Problem-based learning: A proposal for structuring PBL and its implications for learning among students in an undergraduate management degree program

Anielson Barbosa Da Silva (Universidade Federal da Paraíba – UFPB, João Pessoa, Brazil)
Ana Carolina Kruta de Araújo Bispo (Universidade Federal da Paraíba – UFPB, João Pessoa, Brazil)
Danilo Goncalves Rodriguez (Universidade Federal da Paraíba – UFPB, João Pessoa, Brazil)
Francisco Ialyson Felipe Vasquez (Universidade Federal da Paraíba – UFPB, João Pessoa, Brazil)

Revista de Gestão

ISSN: 2177-8736

Article publication date: 20 April 2018

Issue publication date: 1 June 2018




The purpose of this paper is to present a proposal for structuring the use of problem-based learning (PBL) as an active teaching strategy and assess PBL’s implications for student learning in the undergraduate management degree program of a federal university in Northeastern Brazil. PBL can turn students into active subjects in their own learning and promote the development of decision-making abilities through the identification and analysis of real problems.


The study follows the assumptions of qualitative research and uses the action research approach. The data were collected through reflective reports (texts freely written by students describing their experiences in a course) and through interviews. The collected material formed the basis for analysis and discussion of the results using content analysis.


The results indicate that the PBL teaching strategy has positive implications for student learning in that it promotes the integration of theory and practice, which enhances the motivation to learn. The students perceived the practical aspect, teamwork and presence of an entrepreneur/manager in the PBL classes as factors facilitating learning. By contrast, teamwork and the time involved were seen as factors limiting learning.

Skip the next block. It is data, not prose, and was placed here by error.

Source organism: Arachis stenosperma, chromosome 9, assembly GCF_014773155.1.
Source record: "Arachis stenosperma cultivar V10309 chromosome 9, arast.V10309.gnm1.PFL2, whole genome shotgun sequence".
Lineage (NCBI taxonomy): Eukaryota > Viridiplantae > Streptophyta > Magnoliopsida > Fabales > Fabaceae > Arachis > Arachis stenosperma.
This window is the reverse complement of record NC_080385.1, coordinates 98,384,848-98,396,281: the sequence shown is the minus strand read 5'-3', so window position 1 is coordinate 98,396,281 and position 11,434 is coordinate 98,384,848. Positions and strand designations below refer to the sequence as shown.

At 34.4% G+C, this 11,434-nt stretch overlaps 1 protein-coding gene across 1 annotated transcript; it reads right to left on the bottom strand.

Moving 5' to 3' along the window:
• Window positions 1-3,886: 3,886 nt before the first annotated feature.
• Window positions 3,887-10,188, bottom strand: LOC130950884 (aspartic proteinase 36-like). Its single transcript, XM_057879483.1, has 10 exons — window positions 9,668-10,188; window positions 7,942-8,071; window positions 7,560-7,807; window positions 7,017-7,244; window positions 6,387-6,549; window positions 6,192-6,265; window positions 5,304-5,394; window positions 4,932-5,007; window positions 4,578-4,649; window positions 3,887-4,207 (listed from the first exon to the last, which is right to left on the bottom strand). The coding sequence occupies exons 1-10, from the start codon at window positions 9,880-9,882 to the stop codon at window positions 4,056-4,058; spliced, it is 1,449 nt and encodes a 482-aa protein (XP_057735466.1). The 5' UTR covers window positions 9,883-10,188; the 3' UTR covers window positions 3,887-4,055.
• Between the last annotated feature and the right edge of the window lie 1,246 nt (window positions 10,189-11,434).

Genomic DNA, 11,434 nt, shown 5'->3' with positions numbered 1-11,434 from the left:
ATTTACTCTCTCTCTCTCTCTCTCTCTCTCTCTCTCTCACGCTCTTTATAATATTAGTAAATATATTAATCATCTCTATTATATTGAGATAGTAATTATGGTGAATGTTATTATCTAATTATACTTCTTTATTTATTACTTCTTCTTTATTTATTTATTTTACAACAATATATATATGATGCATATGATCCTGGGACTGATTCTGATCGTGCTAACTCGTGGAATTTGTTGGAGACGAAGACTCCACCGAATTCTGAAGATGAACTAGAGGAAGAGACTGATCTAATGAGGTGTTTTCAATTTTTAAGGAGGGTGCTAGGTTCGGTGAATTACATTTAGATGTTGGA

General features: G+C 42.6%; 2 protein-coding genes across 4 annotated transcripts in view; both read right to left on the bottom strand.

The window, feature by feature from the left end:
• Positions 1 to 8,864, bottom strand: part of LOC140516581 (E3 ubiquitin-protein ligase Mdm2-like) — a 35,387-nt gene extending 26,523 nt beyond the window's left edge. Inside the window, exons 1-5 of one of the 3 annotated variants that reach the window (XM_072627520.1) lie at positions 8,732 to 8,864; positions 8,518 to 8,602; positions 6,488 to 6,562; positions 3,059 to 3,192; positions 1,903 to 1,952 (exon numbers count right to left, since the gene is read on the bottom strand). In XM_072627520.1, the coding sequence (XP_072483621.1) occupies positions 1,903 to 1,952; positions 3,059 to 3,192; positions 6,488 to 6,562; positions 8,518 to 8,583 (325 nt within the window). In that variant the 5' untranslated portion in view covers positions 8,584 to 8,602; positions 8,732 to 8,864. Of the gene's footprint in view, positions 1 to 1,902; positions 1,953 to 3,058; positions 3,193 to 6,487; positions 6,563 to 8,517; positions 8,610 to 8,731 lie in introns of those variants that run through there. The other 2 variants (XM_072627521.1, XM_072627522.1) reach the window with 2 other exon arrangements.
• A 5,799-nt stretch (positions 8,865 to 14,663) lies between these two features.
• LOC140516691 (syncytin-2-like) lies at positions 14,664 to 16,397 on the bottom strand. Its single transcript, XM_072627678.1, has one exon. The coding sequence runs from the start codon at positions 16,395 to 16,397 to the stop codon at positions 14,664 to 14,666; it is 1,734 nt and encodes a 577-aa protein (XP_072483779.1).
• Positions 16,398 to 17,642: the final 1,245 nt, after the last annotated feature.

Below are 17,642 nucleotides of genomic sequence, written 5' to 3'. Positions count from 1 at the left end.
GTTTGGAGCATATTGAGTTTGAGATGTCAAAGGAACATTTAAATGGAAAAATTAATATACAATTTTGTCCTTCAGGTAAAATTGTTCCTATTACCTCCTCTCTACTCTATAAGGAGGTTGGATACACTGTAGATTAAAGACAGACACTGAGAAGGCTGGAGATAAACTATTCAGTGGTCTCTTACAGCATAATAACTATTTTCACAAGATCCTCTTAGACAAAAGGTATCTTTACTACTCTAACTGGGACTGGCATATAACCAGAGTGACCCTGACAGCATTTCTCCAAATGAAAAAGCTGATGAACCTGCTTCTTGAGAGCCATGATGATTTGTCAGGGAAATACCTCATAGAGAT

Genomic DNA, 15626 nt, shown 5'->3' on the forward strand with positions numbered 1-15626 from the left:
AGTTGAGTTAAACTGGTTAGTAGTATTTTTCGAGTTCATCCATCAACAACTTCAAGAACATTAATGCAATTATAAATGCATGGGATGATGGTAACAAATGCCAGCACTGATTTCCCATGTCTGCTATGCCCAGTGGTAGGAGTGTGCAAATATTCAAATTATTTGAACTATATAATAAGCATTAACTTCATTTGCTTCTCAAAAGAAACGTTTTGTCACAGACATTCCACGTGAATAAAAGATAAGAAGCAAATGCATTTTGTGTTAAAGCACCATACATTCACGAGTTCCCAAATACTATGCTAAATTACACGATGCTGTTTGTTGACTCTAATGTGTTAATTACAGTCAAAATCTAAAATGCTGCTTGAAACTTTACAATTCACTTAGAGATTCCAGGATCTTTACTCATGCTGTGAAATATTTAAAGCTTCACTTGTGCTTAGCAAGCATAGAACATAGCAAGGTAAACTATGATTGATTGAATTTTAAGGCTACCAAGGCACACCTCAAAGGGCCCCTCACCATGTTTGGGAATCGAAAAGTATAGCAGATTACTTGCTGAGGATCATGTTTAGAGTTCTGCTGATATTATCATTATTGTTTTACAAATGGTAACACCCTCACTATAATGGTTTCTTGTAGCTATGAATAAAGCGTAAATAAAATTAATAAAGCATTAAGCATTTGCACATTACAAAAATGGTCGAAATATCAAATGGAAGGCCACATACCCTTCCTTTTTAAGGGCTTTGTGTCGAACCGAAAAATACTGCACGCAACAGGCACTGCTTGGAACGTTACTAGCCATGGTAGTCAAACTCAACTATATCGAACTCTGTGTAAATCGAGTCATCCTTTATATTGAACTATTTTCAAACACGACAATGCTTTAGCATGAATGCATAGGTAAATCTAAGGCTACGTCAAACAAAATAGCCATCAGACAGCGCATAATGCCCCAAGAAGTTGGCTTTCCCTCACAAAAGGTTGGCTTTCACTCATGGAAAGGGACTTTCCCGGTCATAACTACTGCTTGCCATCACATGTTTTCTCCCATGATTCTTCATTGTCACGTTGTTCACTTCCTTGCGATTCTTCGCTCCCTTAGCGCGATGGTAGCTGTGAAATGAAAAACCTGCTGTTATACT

Practical implications

The use of PBL demonstrates its potential for learning through the integration of students’ cognitive, behavioral and social dimensions, fostering closer integration with the context of professional activity. The presence of entrepreneurs/managers who present real problems to be analyzed by the students in the classroom can contribute significantly to the promotion of learning and reflection by undergraduate management students.


The results of this study reveals its originality and value to management education in Brazil because it defines a framework for the implementation of PBL as an active learning strategy in a management program, it indicates the potential of PBL for the development of students’ competencies, it increases the potential for integrating theory with professional practice and it can aid the process of training teachers as they assess the implications of PBL for student learning.



Silva, A.B.D., Bispo, A.C.K.d.A., Rodriguez, D.G. and Vasquez, F.I.F. (2018), "Problem-based learning: A proposal for structuring PBL and its implications for learning among students in an undergraduate management degree program", Revista de Gestão, Vol. 25 No. 2, pp. 160-177.



Emerald Publishing Limited

Copyright © 2018, Anielson Barbosa Da Silva, Ana Carolina Kruta de Araújo Bispo, Danilo Goncalves Rodriguez and Francisco Ialyson Felipe Vasquez


Published in the Revista de Gestão. Published by Emerald Publishing Limited. This article is published under the Creative Commons Attribution (CC BY 4.0) licence. Anyone may reproduce, distribute, translate and create derivative works of this article (for both commercial and non-commercial purposes), subject to full attribution to the original publication and authors. The full terms of this licence may be seen at

1. Introduction